I’ve used a lot of audio engineering terms over the years and realized that a lot of them were not exactly what I was referring to/meant. While talking to a lot of experienced audio engineers, I’ve always found the below glossary useful to convey my objectives effectively. Hopefully this serves as starter boilerplate for more research with more terms to be added on. A lot of these and more are covered in Coursera’s excellent course on the Technology of Music Production.
Amplitude: Size of the vibration of sound. Larger sizes (louder sound) indicate louder amplitude. Measured in decibels. Multiple places in the signal flow where we measure amplitude.
In the air: dBSPL or decibels of sound pressure level
In the digital domain: dBFS or decibels full scale
Compression: Compression is one of the most commonly used type of dynamic processing. It is used to control uneven dynamics in individual tracks in a multi track mix and also to be used in creative ways like decays of notes and for fatter sounds. Compressors provide gain reduction which is measured by metrics like Ratio control.
For example a ratio like 4:1 , means audio that goes above 4 dB above Threshold will be reduced to it only goes 1 dB above only.
Decibel: The words bel and decibel are units of measurement of sound intensity. Bel” is a shortening of the name of inventor Alexander Graham Bell (1847-1922).
A bel is equivalent to ten decibels and used to compare two levels of power in an electrical circuit.
The normal speaking range of the human voice is about 20-50 decibels.
Noise becomes painful at 120 db. Sounds above 132 db lead to permanent hearing damage and eardrum rupture.
Frequency: Speed of the vibration which determines the pitch of the sound. Measured as the number of wave cycles that occur in one second.
Propagation: Sequence of waves of pressure (sound) moving through a medium such as water, solids or air.
Timbre: Term used to indicate distinguished characteristics of a sound. For example a falsetto versus a vibrato.
Transducer: Another term for a microphone. Converts one energy type to another. A microphone converts sound pressure variations in the air into voltage variations in a wire.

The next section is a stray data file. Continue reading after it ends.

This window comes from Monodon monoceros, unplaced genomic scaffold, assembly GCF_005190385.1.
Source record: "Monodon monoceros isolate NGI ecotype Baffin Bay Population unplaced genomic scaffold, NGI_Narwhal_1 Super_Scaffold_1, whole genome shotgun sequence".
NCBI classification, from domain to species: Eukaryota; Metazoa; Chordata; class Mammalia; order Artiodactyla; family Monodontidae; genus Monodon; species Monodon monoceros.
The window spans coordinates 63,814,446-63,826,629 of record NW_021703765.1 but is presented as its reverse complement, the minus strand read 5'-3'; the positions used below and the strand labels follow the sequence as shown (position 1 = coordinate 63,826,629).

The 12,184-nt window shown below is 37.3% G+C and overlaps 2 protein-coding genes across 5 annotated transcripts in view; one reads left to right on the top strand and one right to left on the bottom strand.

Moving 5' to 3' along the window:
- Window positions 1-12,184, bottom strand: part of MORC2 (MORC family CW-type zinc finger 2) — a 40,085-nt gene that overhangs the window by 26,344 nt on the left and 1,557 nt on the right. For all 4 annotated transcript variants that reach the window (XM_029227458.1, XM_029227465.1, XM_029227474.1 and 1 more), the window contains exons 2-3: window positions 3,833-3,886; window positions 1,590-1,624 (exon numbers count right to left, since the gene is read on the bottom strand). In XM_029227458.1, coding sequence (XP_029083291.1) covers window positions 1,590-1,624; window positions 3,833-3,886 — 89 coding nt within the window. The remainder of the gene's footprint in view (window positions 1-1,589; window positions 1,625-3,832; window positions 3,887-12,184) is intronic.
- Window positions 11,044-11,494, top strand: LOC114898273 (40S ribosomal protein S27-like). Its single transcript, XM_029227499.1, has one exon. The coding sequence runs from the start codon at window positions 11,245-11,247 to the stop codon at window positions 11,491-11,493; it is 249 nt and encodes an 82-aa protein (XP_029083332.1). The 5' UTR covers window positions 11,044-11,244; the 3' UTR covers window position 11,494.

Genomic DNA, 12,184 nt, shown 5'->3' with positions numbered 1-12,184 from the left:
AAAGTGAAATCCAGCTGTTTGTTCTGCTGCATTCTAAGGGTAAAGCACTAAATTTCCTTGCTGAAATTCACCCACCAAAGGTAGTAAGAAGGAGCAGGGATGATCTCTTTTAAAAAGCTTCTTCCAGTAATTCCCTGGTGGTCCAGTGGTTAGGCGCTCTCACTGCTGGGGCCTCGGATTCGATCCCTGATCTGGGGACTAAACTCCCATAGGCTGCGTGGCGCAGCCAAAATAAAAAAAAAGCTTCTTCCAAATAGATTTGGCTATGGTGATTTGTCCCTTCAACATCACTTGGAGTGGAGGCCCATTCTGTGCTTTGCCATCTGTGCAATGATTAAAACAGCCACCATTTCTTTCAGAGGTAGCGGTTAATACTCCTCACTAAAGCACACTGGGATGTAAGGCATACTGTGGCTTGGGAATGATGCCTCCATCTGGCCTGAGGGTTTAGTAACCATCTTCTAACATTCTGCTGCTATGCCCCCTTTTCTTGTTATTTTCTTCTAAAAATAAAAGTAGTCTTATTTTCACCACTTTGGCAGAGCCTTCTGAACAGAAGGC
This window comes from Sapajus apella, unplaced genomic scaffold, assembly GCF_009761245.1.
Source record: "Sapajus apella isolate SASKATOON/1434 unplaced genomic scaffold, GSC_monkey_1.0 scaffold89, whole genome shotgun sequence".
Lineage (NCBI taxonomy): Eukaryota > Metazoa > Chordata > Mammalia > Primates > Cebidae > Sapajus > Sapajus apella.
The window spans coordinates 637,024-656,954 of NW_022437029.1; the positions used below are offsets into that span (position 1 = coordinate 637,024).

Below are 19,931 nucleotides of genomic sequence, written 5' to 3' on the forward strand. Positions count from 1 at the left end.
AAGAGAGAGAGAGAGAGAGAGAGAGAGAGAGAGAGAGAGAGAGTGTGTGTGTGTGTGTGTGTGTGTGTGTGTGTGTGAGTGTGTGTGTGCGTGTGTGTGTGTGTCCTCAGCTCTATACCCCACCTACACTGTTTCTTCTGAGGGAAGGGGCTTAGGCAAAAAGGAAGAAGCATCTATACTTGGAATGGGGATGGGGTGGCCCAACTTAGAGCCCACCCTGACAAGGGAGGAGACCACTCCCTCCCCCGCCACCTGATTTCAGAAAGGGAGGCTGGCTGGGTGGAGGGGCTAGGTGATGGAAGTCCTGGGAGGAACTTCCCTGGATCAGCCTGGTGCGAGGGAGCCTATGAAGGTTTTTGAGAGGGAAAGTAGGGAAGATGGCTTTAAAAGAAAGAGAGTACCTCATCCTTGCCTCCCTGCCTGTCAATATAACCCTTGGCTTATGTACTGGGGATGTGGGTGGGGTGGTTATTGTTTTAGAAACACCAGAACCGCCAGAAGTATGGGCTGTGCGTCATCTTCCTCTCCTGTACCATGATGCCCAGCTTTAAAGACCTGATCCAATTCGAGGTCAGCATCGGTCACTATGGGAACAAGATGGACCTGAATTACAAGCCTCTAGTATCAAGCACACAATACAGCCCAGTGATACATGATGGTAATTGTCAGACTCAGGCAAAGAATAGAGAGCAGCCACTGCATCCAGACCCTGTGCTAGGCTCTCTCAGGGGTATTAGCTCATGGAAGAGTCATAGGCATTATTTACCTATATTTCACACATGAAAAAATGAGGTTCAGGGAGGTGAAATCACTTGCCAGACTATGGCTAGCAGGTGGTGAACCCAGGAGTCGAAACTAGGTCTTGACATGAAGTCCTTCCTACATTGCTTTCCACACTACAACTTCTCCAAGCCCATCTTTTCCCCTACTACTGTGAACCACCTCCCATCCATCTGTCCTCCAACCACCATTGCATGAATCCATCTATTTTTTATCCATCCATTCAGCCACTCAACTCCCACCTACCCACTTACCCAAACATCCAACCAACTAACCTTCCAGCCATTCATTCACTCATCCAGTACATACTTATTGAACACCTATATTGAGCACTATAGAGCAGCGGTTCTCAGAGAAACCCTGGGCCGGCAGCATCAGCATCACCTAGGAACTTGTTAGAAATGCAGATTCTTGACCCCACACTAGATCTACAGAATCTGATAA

Digital Audio Workstation (DAW)
Bit Rate: Product of sampling rate and sampling depth and measured as bits per second. Higher bit rates indicates more quality. Compressed audio formats (mp3) have lower bit rates than uncompressed (wave).
Buffer Size: Amount of time allocated to the DAW for processing audio.Used to balance the delay between the audio input ( say a guitar plugged in ) to the sound playback and to minimize any delay. It usually works best to set the buffer size to a lower amount to reduce the amount of latency for more accurate monitoring. However, this puts more load on the computer’s processing power and could cause crashes or interruptions.
Sampling Rate:Rate at which samples of an analog signal are taken to be converted to a digital form Expressed in samples per second (hertz). Higher sampling rates indicate better sound as they indicate higher samples per second. An analogy could be FPS i.e Frames per second in video. Some of the values we comes across are 8kHz, 44.1kHz, and 48kHz. 44.1 kHz are most common sampling rates for audio CDs.
Sampling Depth: Measured in bits per sample indicates the number of data points of audio. An 8-bit sample depth indicates a 2^8 = 256 distinct amplitudes for each audio sample. Higher the sample depth, better the quality. This is analogous to image processing where higher number of bits indicate higher quality.
Sine wave: Curve representing periodic oscillations of constant amplitude. Considered the most fundamental of sound. A sine wave can be easily recognized by the ear. Since sine waves consist of a single frequency, it’s used to depict/test audio.
In 1822, French mathematician Joseph Fourier discovered that sinusoidal waves can be used as simple building blocks to describe and approximate any periodic waveform, including square waves. Fourier used it as an analytical tool in the study of waves and heat flow. It is frequently used in signal processing and the statistical analysis of time series.
Wave: Uncompressed at chosen bit rate and sampling speed. Takes up memory and space.
AIFF: Audio Interchange File Format (AIFF): Uncompressed file format (originally from Apple). High level of device compatibility and used in situations for mastering files for audio captured live digitally.
MP3: Compressed Audio layer of the larger MPEG video file format.Smaller sizes and poorer quality that the formats above. Compresses data using a 128 kbit/s setting that results in a file about 1/11th of the size of the data.
MIDI: Musical Instrument Digital Interface – commonly defined as a set of instructions instructing the computers sound card on creating music.Small in size and control notes of each instrument, loudness, scale, pitch etc.
Tracks, Files and Editing
Cycling: Usually refers to musical cycles formed by a group of cycles.Useful for arrangements and re-arrangements